by Jo Greig
19th November 2020

This week (16-20 November) is the Publisher’s Association’s Work in Publishing Week which is a national campaign to inspire young people aged 14-24 to pursue a career in publishing. One of the aims is to provide support and guidance and so, in this article, Bristol University Press’ Marketing and Sales Director, Jo Greig, offers her tips for getting into the industry.

“I joined BUP three years ago and have been in publishing for twenty-five years. My tips for young people starting out in the industry are below, but the wisest piece of advice I received was from my first boss… “it’s OK to make mistakes but don’t make them again”.

Everyone is always learning something new, whether an experienced CEO or a junior sales rep. It sounds corny, but be true to you. Don’t fake it. It is ok not to know all the answers, but be curious to learn.

1. Do your research into the company
But don’t just look at a company website and repeat back the story in the interview. Look beyond that: research the publishing, follow social media and sign up to emails. Get involved in the conversation the publisher is having with customers and where they are making a difference.

2. Nail ‘your’ sales pitch
As publishers, we want to know what is drawing you to a job in publishing so think of a creative response – “because I love books and reading” is very worthy but not an original answer. We want to hear that you understand the publishing lifecycle and you know how the role you are applying for, whether it’s in sales and marketing, production, finance, editorial or customer services, contributes to getting a book into the hands of the reader.

3. Hone your skillset
We don’t expect you to join as a fully-formed colleague. There will be lots you won’t know and that’s fine. But, having strong knowledge in a specific area or a specific skill is always a winner. Using InDesign brilliantly; knowing how to use a SEO tools like Google Trends; understanding how to use copyediting symbols; being able to edit videos – these are all examples of great skills you can bring and use from day one. The good news is these are easy things to develop for free on your own and showing that initiative is always impressive.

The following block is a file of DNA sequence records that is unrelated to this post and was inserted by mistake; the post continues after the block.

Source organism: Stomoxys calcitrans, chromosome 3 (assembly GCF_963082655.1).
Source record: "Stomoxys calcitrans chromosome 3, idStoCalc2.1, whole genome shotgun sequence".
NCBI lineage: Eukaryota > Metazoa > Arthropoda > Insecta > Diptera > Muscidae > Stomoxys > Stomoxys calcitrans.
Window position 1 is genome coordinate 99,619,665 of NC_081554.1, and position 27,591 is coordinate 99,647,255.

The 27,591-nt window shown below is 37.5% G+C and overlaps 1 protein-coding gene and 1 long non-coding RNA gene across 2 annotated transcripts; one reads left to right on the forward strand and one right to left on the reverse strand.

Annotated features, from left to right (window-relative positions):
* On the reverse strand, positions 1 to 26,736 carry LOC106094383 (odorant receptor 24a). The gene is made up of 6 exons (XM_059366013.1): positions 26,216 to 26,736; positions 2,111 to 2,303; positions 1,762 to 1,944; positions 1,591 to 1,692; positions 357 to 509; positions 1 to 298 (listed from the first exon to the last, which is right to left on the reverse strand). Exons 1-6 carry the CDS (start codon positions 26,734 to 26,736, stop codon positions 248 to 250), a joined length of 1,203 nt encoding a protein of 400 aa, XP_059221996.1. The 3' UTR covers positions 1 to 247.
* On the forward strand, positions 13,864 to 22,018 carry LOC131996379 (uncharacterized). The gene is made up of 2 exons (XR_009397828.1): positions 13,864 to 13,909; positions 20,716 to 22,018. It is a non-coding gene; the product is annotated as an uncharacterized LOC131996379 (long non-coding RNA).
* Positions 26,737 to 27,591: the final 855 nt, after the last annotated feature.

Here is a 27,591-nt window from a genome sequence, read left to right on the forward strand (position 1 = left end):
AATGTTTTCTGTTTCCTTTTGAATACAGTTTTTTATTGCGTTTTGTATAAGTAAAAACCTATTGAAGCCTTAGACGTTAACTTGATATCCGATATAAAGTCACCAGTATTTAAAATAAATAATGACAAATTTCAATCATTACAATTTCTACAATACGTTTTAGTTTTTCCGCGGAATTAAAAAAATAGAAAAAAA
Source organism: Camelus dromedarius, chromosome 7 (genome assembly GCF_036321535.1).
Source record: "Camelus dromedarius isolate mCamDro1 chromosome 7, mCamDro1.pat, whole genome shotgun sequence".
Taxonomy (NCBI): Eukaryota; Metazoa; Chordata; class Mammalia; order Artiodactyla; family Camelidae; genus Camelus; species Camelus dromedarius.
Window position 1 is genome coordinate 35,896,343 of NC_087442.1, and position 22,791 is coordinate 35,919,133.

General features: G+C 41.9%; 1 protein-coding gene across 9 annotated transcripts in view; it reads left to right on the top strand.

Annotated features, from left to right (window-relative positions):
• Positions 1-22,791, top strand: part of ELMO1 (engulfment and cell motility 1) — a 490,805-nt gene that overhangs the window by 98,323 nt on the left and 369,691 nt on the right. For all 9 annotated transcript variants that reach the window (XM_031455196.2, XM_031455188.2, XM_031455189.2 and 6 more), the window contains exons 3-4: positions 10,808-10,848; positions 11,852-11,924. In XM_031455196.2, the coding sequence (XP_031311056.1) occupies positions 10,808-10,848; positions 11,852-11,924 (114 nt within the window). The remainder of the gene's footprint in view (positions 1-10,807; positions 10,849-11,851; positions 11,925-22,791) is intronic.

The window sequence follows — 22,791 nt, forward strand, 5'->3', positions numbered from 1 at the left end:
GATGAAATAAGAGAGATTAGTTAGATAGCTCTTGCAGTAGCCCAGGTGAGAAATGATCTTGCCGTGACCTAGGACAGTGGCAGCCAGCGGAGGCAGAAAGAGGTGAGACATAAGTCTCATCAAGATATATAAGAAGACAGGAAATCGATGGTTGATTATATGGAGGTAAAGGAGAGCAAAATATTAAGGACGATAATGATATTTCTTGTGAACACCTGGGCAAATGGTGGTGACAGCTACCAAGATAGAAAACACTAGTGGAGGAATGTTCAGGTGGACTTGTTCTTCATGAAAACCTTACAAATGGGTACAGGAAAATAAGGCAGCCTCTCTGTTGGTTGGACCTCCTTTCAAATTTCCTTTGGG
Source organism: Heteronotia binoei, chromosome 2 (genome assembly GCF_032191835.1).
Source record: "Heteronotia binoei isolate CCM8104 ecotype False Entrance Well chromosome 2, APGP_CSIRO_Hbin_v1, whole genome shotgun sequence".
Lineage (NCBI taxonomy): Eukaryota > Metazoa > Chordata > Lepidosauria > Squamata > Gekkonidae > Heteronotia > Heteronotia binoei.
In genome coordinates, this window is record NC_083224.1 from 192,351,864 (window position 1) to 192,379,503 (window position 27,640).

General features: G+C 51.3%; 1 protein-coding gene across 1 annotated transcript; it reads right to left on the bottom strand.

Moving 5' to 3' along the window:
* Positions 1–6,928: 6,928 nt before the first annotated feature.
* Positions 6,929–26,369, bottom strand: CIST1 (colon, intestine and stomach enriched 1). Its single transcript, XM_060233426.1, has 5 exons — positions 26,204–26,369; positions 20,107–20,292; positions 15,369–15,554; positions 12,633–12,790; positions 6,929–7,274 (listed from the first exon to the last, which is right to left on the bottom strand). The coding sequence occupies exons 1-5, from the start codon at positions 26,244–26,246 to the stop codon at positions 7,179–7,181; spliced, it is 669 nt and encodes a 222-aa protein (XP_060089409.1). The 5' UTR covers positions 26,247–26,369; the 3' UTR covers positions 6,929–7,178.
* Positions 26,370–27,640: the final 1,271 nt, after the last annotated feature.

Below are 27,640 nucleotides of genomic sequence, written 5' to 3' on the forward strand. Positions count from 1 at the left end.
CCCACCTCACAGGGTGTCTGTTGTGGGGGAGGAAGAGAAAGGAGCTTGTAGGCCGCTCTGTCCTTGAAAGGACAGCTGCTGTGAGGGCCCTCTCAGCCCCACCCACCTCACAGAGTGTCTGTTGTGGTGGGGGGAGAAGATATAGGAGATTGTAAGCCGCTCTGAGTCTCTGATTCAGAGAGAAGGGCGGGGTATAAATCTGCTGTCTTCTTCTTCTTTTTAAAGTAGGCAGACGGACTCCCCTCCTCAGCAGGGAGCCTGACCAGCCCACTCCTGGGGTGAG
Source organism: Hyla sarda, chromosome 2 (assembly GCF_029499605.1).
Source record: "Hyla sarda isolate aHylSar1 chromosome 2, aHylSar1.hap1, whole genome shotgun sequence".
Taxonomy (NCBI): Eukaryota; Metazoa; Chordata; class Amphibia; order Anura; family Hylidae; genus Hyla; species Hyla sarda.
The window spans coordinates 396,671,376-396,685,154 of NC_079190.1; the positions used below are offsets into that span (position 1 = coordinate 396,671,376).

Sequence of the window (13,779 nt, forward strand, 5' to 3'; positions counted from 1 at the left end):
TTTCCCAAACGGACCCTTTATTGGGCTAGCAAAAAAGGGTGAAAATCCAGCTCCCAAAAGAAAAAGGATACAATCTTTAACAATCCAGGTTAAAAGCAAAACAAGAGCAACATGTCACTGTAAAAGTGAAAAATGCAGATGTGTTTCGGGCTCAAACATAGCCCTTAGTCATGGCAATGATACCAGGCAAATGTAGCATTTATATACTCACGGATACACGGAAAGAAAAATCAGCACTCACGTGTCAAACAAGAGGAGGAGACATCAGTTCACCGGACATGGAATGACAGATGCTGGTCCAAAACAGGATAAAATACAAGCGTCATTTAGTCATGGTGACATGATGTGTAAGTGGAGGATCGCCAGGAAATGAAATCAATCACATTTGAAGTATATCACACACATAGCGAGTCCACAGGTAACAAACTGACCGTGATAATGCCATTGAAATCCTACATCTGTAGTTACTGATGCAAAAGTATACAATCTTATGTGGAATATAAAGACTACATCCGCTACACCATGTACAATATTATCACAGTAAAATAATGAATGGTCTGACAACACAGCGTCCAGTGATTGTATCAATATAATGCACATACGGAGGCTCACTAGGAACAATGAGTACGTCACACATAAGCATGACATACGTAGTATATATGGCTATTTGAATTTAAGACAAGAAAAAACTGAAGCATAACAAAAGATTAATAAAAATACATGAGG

4. Highlight transferable skills
You might not tick all the requirements we ask for, but often the ‘soft’ skills we are looking for are hidden in the extra-curricula activities. Spend some time on writing that section in your CV or application. Acting as a secretary for a hockey club tells us you are organised; being in the team tells us you are a team player; being in a book club tells us you can communicate your thoughts; writing a travel or cooking blog tells us you can craft engaging copy; researching information for a dissertation tells us you can manage data analysis. Think about the different skills that you have developed but might not be so obvious and give examples in your application.

5. Team fit is as important as having a strong skillset
Publishers will both invest a lot of time, energy and resource when you join, so demonstrating how you will interact with the team and how you will contribute to it is something we want to hear. Show us your passion and that you are the person who will invest as much in us as we will in you.”


Find out more about impact, influence and engagement at Bristol University Press here.

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